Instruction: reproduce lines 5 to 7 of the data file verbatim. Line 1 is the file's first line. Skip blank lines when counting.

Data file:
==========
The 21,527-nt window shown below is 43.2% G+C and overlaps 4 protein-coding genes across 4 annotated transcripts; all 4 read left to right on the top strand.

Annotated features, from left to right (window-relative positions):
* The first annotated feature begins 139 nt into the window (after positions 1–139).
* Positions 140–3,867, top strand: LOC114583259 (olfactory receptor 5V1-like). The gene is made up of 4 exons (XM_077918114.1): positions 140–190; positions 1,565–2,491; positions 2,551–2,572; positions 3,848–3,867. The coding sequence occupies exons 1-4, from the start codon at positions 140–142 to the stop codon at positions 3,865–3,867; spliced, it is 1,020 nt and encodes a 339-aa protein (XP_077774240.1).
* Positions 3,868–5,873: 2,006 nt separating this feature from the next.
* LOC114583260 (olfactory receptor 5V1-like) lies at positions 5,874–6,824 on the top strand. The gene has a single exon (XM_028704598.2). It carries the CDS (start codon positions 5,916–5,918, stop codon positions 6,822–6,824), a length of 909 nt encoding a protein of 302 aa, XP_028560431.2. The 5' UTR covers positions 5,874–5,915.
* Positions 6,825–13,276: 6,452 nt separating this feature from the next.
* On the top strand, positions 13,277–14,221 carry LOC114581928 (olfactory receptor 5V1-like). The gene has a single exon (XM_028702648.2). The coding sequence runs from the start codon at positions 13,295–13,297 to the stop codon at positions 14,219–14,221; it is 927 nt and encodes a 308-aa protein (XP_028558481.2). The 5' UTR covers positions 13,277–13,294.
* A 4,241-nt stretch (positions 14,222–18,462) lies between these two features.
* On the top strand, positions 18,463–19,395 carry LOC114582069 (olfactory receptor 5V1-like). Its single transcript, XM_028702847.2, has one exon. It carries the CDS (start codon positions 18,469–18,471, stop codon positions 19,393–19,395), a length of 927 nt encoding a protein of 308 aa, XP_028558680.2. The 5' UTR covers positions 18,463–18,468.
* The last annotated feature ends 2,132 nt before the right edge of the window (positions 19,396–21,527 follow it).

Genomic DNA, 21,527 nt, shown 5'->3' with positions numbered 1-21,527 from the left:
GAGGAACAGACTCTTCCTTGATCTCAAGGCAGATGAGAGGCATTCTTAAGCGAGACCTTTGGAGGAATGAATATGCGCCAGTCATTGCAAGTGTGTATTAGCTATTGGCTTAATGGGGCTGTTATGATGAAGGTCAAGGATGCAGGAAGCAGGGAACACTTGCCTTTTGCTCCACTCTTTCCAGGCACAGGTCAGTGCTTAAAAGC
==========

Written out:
* Positions 3,868–5,873: 2,006 nt separating this feature from the next.
* LOC114583260 (olfactory receptor 5V1-like) lies at positions 5,874–6,824 on the top strand. The gene has a single exon (XM_028704598.2). It carries the CDS (start codon positions 5,916–5,918, stop codon positions 6,822–6,824), a length of 909 nt encoding a protein of 302 aa, XP_028560431.2. The 5' UTR covers positions 5,874–5,915.
* Positions 6,825–13,276: 6,452 nt separating this feature from the next.